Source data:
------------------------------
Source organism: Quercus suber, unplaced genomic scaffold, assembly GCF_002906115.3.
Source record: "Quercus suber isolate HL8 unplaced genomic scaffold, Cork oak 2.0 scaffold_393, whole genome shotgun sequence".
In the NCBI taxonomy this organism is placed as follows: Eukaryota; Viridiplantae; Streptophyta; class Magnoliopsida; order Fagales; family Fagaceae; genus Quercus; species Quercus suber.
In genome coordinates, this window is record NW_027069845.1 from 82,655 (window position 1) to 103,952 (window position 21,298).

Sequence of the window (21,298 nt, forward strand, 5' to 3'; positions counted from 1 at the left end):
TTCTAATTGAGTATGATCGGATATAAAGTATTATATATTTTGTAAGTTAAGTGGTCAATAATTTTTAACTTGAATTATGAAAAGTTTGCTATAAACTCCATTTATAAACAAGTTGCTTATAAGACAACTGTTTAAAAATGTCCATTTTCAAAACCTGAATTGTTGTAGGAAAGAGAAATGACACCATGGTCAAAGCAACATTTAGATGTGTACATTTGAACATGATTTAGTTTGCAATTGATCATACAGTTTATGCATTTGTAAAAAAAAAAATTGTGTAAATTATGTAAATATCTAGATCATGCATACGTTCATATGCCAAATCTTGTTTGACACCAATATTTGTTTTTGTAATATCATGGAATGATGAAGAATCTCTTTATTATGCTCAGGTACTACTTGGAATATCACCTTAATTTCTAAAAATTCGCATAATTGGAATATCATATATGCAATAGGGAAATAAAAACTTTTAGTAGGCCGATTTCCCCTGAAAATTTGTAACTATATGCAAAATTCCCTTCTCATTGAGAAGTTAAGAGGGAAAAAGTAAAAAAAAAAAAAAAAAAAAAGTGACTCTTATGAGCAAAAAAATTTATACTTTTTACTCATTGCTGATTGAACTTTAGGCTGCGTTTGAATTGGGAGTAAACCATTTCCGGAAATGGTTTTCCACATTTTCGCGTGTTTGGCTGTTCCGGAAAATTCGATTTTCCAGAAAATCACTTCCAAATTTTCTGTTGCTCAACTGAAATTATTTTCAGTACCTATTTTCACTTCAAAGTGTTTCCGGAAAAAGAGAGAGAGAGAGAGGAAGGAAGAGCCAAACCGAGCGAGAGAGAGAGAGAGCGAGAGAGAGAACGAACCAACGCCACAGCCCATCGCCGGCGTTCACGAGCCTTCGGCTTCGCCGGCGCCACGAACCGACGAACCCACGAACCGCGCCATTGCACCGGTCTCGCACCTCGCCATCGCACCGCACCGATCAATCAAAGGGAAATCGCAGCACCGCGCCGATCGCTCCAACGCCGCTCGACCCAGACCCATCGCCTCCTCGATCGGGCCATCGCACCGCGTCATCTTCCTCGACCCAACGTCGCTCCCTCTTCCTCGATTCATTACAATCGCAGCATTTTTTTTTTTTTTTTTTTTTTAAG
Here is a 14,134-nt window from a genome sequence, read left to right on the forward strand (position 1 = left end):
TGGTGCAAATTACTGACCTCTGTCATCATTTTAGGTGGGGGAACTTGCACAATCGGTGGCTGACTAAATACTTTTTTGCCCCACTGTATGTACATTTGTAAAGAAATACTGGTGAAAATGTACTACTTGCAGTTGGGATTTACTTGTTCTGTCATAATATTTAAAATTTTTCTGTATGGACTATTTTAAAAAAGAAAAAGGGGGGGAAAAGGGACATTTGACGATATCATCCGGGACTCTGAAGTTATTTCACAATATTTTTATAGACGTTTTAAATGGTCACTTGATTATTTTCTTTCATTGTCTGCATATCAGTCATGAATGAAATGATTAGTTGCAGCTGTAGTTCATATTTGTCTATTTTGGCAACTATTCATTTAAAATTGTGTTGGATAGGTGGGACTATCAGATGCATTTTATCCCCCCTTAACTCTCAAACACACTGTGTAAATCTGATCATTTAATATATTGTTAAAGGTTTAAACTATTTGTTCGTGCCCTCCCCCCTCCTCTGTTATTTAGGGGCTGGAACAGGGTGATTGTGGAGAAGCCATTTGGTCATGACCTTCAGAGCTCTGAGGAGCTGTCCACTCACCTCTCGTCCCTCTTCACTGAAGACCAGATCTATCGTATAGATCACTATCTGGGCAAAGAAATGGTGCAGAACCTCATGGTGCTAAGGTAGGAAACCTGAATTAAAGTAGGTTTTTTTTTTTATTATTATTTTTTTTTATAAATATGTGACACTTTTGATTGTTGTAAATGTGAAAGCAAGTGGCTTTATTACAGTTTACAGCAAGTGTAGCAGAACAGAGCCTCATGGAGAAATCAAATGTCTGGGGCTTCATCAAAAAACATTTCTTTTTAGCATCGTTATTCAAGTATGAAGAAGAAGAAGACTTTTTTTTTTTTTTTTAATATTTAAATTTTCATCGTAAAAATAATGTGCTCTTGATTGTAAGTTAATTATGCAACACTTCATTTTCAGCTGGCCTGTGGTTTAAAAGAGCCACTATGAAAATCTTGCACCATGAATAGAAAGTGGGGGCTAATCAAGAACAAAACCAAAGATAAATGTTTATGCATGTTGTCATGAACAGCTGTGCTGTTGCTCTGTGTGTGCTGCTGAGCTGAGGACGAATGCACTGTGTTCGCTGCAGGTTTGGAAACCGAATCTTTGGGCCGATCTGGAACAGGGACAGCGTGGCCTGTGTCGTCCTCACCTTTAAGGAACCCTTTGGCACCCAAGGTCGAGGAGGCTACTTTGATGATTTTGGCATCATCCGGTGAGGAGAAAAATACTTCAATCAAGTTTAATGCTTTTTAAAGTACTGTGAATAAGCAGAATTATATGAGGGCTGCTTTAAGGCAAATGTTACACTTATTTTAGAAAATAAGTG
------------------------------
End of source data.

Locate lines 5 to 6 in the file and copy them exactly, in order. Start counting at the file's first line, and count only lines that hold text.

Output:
Sequence of the window (21,298 nt, forward strand, 5' to 3'; positions counted from 1 at the left end):
TTCTAATTGAGTATGATCGGATATAAAGTATTATATATTTTGTAAGTTAAGTGGTCAATAATTTTTAACTTGAATTATGAAAAGTTTGCTATAAACTCCATTTATAAACAAGTTGCTTATAAGACAACTGTTTAAAAATGTCCATTTTCAAAACCTGAATTGTTGTAGGAAAGAGAAATGACACCATGGTCAAAGCAACATTTAGATGTGTACATTTGAACATGATTTAGTTTGCAATTGATCATACAGTTTATGCATTTGTAAAAAAAAAAATTGTGTAAATTATGTAAATATCTAGATCATGCATACGTTCATATGCCAAATCTTGTTTGACACCAATATTTGTTTTTGTAATATCATGGAATGATGAAGAATCTCTTTATTATGCTCAGGTACTACTTGGAATATCACCTTAATTTCTAAAAATTCGCATAATTGGAATATCATATATGCAATAGGGAAATAAAAACTTTTAGTAGGCCGATTTCCCCTGAAAATTTGTAACTATATGCAAAATTCCCTTCTCATTGAGAAGTTAAGAGGGAAAAAGTAAAAAAAAAAAAAAAAAAAAAGTGACTCTTATGAGCAAAAAAATTTATACTTTTTACTCATTGCTGATTGAACTTTAGGCTGCGTTTGAATTGGGAGTAAACCATTTCCGGAAATGGTTTTCCACATTTTCGCGTGTTTGGCTGTTCCGGAAAATTCGATTTTCCAGAAAATCACTTCCAAATTTTCTGTTGCTCAACTGAAATTATTTTCAGTACCTATTTTCACTTCAAAGTGTTTCCGGAAAAAGAGAGAGAGAGAGAGGAAGGAAGAGCCAAACCGAGCGAGAGAGAGAGAGAGCGAGAGAGAGAACGAACCAACGCCACAGCCCATCGCCGGCGTTCACGAGCCTTCGGCTTCGCCGGCGCCACGAACCGACGAACCCACGAACCGCGCCATTGCACCGGTCTCGCACCTCGCCATCGCACCGCACCGATCAATCAAAGGGAAATCGCAGCACCGCGCCGATCGCTCCAACGCCGCTCGACCCAGACCCATCGCCTCCTCGATCGGGCCATCGCACCGCGTCATCTTCCTCGACCCAACGTCGCTCCCTCTTCCTCGATTCATTACAATCGCAGCATTTTTTTTTTTTTTTTTTTTTTAAG